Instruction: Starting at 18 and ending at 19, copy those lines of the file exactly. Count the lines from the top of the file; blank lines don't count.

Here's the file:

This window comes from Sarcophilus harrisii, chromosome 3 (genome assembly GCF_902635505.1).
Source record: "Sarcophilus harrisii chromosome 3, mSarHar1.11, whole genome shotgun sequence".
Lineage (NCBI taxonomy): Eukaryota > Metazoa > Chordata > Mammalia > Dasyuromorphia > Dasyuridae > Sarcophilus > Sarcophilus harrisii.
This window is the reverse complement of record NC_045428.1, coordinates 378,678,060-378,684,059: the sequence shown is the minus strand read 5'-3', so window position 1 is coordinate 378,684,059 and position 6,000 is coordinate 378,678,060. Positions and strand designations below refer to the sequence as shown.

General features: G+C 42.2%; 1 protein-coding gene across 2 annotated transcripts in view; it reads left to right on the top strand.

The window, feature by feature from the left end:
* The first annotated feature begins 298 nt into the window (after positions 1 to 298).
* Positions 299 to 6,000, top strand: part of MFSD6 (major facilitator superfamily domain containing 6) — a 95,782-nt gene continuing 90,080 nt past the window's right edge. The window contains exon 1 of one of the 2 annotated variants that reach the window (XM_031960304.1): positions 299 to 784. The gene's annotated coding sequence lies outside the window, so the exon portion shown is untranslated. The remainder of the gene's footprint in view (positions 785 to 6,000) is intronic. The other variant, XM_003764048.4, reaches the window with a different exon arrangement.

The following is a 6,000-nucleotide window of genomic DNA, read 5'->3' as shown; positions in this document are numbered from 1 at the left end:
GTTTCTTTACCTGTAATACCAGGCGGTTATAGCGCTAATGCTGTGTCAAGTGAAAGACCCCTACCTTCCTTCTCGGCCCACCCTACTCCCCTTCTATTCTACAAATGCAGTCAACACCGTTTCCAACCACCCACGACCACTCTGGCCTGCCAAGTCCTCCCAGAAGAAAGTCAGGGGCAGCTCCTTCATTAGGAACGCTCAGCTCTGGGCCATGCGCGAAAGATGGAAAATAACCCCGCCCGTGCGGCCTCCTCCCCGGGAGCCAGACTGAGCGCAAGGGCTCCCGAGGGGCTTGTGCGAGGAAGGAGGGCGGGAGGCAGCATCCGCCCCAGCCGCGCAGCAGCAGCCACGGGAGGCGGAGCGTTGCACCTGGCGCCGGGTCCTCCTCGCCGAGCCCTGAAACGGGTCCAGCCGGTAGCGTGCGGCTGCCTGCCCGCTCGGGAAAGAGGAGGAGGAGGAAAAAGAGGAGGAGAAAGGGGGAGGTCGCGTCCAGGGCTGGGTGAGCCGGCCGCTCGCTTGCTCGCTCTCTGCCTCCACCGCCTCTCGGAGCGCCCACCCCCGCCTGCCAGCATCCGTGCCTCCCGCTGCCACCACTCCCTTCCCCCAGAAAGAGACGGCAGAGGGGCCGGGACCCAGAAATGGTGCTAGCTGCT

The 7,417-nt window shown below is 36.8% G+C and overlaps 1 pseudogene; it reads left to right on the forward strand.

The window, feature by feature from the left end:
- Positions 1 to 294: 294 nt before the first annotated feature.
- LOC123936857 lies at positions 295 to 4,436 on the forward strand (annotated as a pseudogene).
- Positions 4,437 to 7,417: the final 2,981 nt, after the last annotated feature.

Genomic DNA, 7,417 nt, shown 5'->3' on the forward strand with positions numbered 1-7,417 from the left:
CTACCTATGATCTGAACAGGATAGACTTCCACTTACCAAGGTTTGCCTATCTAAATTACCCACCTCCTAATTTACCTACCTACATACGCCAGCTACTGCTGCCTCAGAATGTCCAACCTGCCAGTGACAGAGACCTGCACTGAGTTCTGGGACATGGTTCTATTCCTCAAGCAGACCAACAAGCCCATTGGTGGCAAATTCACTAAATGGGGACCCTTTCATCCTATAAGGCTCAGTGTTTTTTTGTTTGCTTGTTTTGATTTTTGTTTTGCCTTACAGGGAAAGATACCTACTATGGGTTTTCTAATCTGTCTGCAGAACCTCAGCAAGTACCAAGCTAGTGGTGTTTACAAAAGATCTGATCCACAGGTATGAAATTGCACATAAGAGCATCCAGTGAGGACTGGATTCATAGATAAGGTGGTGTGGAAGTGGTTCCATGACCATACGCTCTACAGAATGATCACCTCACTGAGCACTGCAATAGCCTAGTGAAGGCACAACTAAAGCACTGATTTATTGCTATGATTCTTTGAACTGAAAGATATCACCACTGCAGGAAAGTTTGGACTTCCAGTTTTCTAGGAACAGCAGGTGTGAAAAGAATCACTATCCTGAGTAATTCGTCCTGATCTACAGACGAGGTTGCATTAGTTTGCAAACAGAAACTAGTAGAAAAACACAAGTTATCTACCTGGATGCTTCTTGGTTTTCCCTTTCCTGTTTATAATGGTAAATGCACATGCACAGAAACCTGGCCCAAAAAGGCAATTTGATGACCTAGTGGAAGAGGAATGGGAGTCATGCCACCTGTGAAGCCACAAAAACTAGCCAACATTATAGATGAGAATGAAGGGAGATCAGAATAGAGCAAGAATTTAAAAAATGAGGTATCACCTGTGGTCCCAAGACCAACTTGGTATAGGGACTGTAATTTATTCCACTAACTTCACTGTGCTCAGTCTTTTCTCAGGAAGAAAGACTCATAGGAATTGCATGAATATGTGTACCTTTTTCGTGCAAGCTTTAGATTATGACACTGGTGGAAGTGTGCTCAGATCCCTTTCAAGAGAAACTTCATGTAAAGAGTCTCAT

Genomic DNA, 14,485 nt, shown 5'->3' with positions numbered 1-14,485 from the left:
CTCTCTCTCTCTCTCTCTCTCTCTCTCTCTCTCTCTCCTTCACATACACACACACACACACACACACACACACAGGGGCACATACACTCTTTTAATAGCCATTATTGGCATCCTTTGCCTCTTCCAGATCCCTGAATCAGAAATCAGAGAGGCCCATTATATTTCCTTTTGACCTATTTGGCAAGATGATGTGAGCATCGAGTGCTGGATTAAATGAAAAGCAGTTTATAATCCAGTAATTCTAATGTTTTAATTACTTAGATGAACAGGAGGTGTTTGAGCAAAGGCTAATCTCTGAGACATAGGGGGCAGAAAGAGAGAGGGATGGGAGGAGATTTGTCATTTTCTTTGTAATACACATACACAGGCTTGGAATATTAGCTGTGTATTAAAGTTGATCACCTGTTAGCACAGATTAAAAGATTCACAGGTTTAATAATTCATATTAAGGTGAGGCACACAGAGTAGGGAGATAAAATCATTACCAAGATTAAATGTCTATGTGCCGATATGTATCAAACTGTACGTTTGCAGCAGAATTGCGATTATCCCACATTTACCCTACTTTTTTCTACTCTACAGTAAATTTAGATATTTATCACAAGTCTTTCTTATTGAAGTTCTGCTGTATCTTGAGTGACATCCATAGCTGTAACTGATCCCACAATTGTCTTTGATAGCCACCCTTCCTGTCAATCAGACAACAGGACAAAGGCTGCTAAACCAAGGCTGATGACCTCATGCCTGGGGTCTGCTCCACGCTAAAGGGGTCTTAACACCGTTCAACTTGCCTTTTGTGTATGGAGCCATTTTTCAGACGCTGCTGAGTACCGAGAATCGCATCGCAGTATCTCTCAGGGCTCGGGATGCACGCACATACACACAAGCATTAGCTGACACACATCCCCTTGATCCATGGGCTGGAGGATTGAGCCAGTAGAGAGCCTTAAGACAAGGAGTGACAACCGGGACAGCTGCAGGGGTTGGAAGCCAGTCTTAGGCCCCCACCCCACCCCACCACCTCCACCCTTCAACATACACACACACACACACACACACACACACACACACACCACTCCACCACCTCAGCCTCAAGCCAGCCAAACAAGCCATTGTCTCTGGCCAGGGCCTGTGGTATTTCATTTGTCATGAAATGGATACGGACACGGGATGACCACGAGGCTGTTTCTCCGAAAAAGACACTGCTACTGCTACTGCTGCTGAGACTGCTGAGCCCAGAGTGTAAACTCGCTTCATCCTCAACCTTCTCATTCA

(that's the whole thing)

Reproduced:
Genomic DNA, 14,485 nt, shown 5'->3' with positions numbered 1-14,485 from the left:
CTCTCTCTCTCTCTCTCTCTCTCTCTCTCTCTCTCTCCTTCACATACACACACACACACACACACACACACACAGGGGCACATACACTCTTTTAATAGCCATTATTGGCATCCTTTGCCTCTTCCAGATCCCTGAATCAGAAATCAGAGAGGCCCATTATATTTCCTTTTGACCTATTTGGCAAGATGATGTGAGCATCGAGTGCTGGATTAAATGAAAAGCAGTTTATAATCCAGTAATTCTAATGTTTTAATTACTTAGATGAACAGGAGGTGTTTGAGCAAAGGCTAATCTCTGAGACATAGGGGGCAGAAAGAGAGAGGGATGGGAGGAGATTTGTCATTTTCTTTGTAATACACATACACAGGCTTGGAATATTAGCTGTGTATTAAAGTTGATCACCTGTTAGCACAGATTAAAAGATTCACAGGTTTAATAATTCATATTAAGGTGAGGCACACAGAGTAGGGAGATAAAATCATTACCAAGATTAAATGTCTATGTGCCGATATGTATCAAACTGTACGTTTGCAGCAGAATTGCGATTATCCCACATTTACCCTACTTTTTTCTACTCTACAGTAAATTTAGATATTTATCACAAGTCTTTCTTATTGAAGTTCTGCTGTATCTTGAGTGACATCCATAGCTGTAACTGATCCCACAATTGTCTTTGATAGCCACCCTTCCTGTCAATCAGACAACAGGACAAAGGCTGCTAAACCAAGGCTGATGACCTCATGCCTGGGGTCTGCTCCACGCTAAAGGGGTCTTAACACCGTTCAACTTGCCTTTTGTGTATGGAGCCATTTTTCAGACGCTGCTGAGTACCGAGAATCGCATCGCAGTATCTCTCAGGGCTCGGGATGCACGCACATACACACAAGCATTAGCTGACACACATCCCCTTGATCCATGGGCTGGAGGATTGAGCCAGTAGAGAGCCTTAAGACAAGGAGTGACAACCGGGACAGCTGCAGGGGTTGGAAGCCAGTCTTAGGCCCCCACCCCACCCCACCACCTCCACCCTTCAACATACACACACACACACACACACACACACACACACACACCACTCCACCACCTCAGCCTCAAGCCAGCCAAACAAGCCATTGTCTCTGGCCAGGGCCTGTGGTATTTCATTTGTCATGAAATGGATACGGACACGGGATGACCACGAGGCTGTTTCTCCGAAAAAGACACTGCTACTGCTACTGCTGCTGAGACTGCTGAGCCCAGAGTGTAAACTCGCTTCATCCTCAACCTTCTCATTCA